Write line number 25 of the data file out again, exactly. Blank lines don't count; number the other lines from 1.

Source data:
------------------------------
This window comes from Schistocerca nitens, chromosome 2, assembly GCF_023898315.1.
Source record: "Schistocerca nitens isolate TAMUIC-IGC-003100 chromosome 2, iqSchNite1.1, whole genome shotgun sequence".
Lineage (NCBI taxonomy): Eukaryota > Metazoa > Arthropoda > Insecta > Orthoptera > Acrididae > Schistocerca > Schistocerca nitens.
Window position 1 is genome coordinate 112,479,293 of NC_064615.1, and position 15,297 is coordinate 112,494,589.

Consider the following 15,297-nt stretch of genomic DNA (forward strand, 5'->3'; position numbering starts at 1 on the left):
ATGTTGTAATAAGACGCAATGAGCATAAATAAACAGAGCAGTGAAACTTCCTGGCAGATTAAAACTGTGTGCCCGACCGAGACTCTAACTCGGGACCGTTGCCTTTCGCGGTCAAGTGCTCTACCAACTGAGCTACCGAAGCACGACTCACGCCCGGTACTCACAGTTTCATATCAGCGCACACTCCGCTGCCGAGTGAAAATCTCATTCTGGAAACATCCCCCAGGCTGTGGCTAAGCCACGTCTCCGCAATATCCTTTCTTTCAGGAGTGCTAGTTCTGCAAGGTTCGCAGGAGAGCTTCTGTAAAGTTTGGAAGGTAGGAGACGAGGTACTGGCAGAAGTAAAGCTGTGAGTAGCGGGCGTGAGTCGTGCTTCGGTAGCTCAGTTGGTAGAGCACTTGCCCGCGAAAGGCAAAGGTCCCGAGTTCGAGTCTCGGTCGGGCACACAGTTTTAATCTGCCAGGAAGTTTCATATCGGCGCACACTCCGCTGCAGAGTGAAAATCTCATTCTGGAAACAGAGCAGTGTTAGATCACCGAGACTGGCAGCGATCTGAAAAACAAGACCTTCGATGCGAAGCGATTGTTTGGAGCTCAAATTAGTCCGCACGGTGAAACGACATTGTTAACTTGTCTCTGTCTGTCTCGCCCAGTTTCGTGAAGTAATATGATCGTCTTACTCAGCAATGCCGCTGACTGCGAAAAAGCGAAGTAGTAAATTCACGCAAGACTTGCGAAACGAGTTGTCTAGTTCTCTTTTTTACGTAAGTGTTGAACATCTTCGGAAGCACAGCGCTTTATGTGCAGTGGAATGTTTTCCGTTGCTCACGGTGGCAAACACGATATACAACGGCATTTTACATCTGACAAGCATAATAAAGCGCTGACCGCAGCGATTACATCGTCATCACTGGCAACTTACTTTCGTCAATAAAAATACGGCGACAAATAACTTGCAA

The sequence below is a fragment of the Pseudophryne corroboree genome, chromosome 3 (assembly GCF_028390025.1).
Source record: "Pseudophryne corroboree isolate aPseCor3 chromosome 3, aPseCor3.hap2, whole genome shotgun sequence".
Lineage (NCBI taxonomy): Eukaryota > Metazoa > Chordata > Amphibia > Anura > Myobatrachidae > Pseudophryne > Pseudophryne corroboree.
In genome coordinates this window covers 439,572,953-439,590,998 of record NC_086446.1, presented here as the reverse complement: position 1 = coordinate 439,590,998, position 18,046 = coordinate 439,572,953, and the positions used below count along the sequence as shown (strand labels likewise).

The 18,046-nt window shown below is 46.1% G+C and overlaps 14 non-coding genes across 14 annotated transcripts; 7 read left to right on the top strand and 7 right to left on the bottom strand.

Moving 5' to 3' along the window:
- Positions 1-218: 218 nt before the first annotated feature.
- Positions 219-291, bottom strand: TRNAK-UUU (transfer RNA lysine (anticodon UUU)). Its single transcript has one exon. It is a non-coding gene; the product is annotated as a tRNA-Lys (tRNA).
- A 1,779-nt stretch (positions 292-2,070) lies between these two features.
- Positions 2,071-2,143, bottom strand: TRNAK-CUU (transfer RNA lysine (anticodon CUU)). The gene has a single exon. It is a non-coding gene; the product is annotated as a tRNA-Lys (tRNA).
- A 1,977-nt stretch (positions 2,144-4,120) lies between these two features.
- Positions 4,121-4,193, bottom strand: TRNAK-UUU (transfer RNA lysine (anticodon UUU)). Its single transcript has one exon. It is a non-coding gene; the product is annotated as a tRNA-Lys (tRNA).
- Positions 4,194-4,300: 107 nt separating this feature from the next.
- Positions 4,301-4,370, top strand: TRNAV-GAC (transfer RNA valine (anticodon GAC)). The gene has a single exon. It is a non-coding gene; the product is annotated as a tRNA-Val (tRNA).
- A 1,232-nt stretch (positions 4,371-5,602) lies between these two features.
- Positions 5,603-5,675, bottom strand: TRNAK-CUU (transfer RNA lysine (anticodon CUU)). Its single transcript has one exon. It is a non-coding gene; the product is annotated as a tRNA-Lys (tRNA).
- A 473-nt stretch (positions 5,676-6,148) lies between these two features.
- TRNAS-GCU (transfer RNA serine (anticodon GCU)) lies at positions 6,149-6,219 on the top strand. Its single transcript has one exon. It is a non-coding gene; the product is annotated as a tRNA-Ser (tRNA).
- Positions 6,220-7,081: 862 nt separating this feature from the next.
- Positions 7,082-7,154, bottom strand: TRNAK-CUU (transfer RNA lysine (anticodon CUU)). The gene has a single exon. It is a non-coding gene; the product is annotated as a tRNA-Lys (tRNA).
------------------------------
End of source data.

- Positions 6,220-7,081: 862 nt separating this feature from the next.